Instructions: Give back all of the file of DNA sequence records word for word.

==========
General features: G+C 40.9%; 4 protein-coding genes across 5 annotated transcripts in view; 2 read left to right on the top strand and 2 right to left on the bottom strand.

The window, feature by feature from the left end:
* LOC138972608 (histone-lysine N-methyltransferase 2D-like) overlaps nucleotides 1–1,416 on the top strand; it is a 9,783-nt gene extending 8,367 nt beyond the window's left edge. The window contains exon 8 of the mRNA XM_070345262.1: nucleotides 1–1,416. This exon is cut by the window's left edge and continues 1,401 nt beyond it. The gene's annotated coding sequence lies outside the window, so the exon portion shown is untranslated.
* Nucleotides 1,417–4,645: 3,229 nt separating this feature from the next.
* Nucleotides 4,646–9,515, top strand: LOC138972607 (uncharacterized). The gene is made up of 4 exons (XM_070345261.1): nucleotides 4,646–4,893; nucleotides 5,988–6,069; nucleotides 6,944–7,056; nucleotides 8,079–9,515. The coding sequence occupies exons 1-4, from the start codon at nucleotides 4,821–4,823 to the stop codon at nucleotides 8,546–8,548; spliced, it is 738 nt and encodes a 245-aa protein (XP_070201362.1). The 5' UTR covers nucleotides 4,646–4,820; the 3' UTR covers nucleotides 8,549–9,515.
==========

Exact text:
General features: G+C 40.9%; 4 protein-coding genes across 5 annotated transcripts in view; 2 read left to right on the top strand and 2 right to left on the bottom strand.

The window, feature by feature from the left end:
* LOC138972608 (histone-lysine N-methyltransferase 2D-like) overlaps nucleotides 1–1,416 on the top strand; it is a 9,783-nt gene extending 8,367 nt beyond the window's left edge. The window contains exon 8 of the mRNA XM_070345262.1: nucleotides 1–1,416. This exon is cut by the window's left edge and continues 1,401 nt beyond it. The gene's annotated coding sequence lies outside the window, so the exon portion shown is untranslated.
* Nucleotides 1,417–4,645: 3,229 nt separating this feature from the next.
* Nucleotides 4,646–9,515, top strand: LOC138972607 (uncharacterized). The gene is made up of 4 exons (XM_070345261.1): nucleotides 4,646–4,893; nucleotides 5,988–6,069; nucleotides 6,944–7,056; nucleotides 8,079–9,515. The coding sequence occupies exons 1-4, from the start codon at nucleotides 4,821–4,823 to the stop codon at nucleotides 8,546–8,548; spliced, it is 738 nt and encodes a 245-aa protein (XP_070201362.1). The 5' UTR covers nucleotides 4,646–4,820; the 3' UTR covers nucleotides 8,549–9,515.